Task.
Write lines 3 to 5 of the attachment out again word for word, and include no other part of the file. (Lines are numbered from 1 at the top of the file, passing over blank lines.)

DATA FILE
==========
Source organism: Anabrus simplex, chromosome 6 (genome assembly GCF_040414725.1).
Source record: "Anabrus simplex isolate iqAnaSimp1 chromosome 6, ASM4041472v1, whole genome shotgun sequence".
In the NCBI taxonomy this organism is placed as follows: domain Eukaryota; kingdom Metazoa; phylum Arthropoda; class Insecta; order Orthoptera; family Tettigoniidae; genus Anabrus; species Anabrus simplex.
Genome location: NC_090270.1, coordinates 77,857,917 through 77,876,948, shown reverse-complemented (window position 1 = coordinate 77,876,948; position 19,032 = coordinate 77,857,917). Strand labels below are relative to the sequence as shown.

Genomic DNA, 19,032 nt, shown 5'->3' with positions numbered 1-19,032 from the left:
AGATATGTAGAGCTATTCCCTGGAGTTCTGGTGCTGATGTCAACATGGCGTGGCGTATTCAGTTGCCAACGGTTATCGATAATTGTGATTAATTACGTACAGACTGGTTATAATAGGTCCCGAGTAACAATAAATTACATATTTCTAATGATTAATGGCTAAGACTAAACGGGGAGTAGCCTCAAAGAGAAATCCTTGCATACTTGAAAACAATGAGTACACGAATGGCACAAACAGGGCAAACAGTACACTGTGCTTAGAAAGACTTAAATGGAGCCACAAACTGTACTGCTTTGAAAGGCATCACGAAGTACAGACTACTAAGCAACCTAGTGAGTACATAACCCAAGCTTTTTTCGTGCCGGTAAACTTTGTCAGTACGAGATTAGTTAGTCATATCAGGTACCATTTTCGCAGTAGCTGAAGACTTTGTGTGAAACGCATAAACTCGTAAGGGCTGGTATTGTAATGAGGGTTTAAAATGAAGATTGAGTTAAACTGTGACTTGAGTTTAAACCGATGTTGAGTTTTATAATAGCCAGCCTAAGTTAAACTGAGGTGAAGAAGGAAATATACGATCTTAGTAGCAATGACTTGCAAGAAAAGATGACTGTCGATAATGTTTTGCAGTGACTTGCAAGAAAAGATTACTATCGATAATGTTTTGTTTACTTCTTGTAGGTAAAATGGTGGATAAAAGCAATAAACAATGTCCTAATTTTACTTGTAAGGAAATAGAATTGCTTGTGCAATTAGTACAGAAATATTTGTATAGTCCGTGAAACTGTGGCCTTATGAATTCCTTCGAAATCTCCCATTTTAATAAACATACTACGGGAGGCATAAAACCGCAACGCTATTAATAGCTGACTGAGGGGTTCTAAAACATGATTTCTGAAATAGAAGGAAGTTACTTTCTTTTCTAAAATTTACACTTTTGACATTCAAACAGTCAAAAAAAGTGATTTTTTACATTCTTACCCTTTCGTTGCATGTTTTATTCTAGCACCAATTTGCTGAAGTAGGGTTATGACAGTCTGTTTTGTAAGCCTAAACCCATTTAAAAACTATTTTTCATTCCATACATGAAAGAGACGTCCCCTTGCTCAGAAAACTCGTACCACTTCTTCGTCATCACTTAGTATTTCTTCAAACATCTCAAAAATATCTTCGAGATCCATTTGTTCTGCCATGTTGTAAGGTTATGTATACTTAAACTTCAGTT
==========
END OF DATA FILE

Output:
In the NCBI taxonomy this organism is placed as follows: domain Eukaryota; kingdom Metazoa; phylum Arthropoda; class Insecta; order Orthoptera; family Tettigoniidae; genus Anabrus; species Anabrus simplex.
Genome location: NC_090270.1, coordinates 77,857,917 through 77,876,948, shown reverse-complemented (window position 1 = coordinate 77,876,948; position 19,032 = coordinate 77,857,917). Strand labels below are relative to the sequence as shown.

Genomic DNA, 19,032 nt, shown 5'->3' with positions numbered 1-19,032 from the left: